ShareThis Page

2 boys who received transplants at Children's Hospital progress to sunnier days

Ben Schmitt
| Monday, July 6, 2015, 10:33 p.m.
'Out an' about without any tubes or pumps for an hour... FREEDOM,' was the statement posted on Angelo Giorno's transplant Facebook page on Monday, July 6, 2015. The boy received a Nebraska girl's intestines in a tranplant last week.
'Out an' about without any tubes or pumps for an hour... FREEDOM,' was the statement posted on Angelo Giorno's transplant Facebook page on Monday, July 6, 2015. The boy received a Nebraska girl's intestines in a tranplant last week.

Little Angelo Giorno stepped outside of the hospital Monday morning, breathed in the muggy air, looked up at the sky and repeated these words: “Sunny day. Sunny day.”

Officially, Angelo — who underwent an intestinal transplant last week in Children's Hospital of Pittsburgh of UPMC — is listed by officials as stable and in fair condition. But his legal guardians Dale Darazio and Dean Kuhns said the 4-year-old Derry boy is active, happy and chatty.

“He's doing extremely well,” Darazio told the Tribune-Review. “He's up and around and keeps telling us that he's ready to go home.”

Angelo and 2-year-old Lucas Goeller of Indiana Township captivated much of Western Pennsylvania last week when the boys received organs from a 3-year-old Nebraska girl who died of brain cancer.

Lucas received Olivia Swedberg's liver during a transplant surgery that began Wednesday night and ended early Thursday. Angelo received Olivia's small intestine, during a simultaneous procedure, to combat a digestive disorder known as short bowel syndrome.

Children's officials said that Lucas — like Angelo — was in fair condition.

His mother, Jessica Goeller, said Lucas' liver function appears to be improving while he remains on a ventilator.

“The doctors are decreasing his ventilator settings so he can breathe more on his own,” she said. “But they're being cautious so that his lungs stay safe. Truly, the process is amazing.”

Goeller said she's chatting daily via Facebook with Olivia's mother, Lauressa Swedberg.

“She's so strong,” Goeller said. “Our conversations have been really deep and interesting. I'm amazed at how well she's holding up.”

Swedberg connected with the Goeller family through social media when she received an email about Lucas' condition and a link to his Facebook page. She requested that Olivia's liver go to Lucas through a process known as direct donation.

When a transplant team recovered Olivia's liver for Lucas, they realized her small intestine was a match for Angelo.

Swedberg said that separate teams recovered organs from Olivia — her heart, kidneys and corneas — but she's not certain where in the country the other transplants occurred.

Swedberg, who lives in North Platte, Neb., told the Tribune-Review the positive news surrounding Lucas and Angelo helps keep her grief at bay.

“It keeps me going every day to hear about these boys,” said Swedberg, who has a 15-month-old daughter. “I hope they know that this is helping me as much as it has helped them. Their joy is holding my family together.”

Swedberg said she talked to Darazio on the phone several times.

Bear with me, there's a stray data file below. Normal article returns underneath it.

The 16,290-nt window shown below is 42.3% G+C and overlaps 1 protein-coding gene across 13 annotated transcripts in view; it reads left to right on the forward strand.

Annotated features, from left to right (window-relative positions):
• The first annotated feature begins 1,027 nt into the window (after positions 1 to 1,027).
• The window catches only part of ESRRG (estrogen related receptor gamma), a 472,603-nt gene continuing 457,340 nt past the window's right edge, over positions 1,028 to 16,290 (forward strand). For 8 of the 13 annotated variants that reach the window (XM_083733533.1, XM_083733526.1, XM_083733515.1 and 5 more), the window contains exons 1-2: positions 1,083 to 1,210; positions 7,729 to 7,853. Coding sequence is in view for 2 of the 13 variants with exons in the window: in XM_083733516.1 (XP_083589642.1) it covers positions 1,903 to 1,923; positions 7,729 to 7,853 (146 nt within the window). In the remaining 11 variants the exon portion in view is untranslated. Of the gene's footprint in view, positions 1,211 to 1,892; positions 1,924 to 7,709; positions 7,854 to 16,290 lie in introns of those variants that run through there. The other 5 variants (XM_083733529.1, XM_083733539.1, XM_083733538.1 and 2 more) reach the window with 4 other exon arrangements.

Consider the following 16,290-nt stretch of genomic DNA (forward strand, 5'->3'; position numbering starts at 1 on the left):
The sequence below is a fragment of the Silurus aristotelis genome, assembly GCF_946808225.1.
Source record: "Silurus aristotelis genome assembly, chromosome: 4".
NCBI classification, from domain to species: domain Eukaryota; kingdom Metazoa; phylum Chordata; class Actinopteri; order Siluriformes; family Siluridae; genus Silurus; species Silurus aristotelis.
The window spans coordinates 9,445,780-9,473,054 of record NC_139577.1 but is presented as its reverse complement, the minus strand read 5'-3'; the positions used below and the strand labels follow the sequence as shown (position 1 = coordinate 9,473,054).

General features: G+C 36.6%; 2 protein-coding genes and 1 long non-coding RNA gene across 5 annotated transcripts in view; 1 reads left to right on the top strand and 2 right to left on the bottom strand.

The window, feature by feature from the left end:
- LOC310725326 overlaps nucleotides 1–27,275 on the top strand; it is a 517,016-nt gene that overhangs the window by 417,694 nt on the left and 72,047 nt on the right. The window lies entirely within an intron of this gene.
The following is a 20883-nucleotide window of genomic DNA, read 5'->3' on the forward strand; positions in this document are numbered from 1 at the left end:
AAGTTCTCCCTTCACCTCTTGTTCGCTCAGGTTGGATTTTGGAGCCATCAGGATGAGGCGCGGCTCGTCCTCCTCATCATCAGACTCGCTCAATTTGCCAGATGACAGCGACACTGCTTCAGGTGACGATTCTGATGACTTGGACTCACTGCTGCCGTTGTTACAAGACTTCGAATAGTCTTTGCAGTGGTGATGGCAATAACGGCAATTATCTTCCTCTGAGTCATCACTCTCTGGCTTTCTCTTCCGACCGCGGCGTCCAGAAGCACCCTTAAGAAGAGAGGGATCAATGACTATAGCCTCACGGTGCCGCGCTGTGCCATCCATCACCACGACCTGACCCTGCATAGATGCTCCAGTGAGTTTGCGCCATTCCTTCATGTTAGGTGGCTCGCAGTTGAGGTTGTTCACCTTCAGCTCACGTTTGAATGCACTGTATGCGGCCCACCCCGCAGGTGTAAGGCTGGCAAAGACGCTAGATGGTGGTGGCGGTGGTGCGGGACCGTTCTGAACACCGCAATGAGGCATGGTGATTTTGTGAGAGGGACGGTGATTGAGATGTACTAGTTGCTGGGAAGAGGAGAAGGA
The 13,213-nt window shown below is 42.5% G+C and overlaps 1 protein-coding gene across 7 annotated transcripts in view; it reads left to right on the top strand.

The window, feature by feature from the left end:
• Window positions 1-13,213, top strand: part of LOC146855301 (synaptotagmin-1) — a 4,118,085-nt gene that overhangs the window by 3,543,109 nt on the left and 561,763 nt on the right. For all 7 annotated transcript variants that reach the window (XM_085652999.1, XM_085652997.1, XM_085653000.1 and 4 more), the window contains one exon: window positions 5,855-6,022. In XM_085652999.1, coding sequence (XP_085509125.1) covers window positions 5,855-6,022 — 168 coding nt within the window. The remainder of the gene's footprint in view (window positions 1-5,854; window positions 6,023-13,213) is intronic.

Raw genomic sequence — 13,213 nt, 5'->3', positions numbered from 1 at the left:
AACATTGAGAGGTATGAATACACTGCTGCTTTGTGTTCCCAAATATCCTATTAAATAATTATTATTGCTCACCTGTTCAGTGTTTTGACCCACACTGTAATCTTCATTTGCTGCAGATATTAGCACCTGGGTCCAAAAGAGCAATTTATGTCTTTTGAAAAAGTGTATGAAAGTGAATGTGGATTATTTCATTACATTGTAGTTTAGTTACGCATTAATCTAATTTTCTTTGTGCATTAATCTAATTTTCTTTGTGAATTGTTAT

“It's been great, communicating with both families,” she said. “I can feel their arms around me. I know they want to hug me, and I want to hug them back.”

Darazio said the feeling is mutual.

“It's amazing to hear her voice on the phone, knowing what her daughter did for us,” he said. “It's something, obviously, that I'll never forget. I'm not sure I can express how grateful I am.”

Ben Schmitt is a Trib Total Media staff writer. Reach him at 412-320-7991 or

TribLIVE commenting policy

You are solely responsible for your comments and by using you agree to our Terms of Service.

We moderate comments. Our goal is to provide substantive commentary for a general readership. By screening submissions, we provide a space where readers can share intelligent and informed commentary that enhances the quality of our news and information.

While most comments will be posted if they are on-topic and not abusive, moderating decisions are subjective. We will make them as carefully and consistently as we can. Because of the volume of reader comments, we cannot review individual moderation decisions with readers.

We value thoughtful comments representing a range of views that make their point quickly and politely. We make an effort to protect discussions from repeated comments either by the same reader or different readers

We follow the same standards for taste as the daily newspaper. A few things we won't tolerate: personal attacks, obscenity, vulgarity, profanity (including expletives and letters followed by dashes), commercial promotion, impersonations, incoherence, proselytizing and SHOUTING. Don't include URLs to Web sites.

We do not edit comments. They are either approved or deleted. We reserve the right to edit a comment that is quoted or excerpted in an article. In this case, we may fix spelling and punctuation.

We welcome strong opinions and criticism of our work, but we don't want comments to become bogged down with discussions of our policies and we will moderate accordingly.

We appreciate it when readers and people quoted in articles or blog posts point out errors of fact or emphasis and will investigate all assertions. But these suggestions should be sent via e-mail. To avoid distracting other readers, we won't publish comments that suggest a correction. Instead, corrections will be made in a blog post or in an article.

click me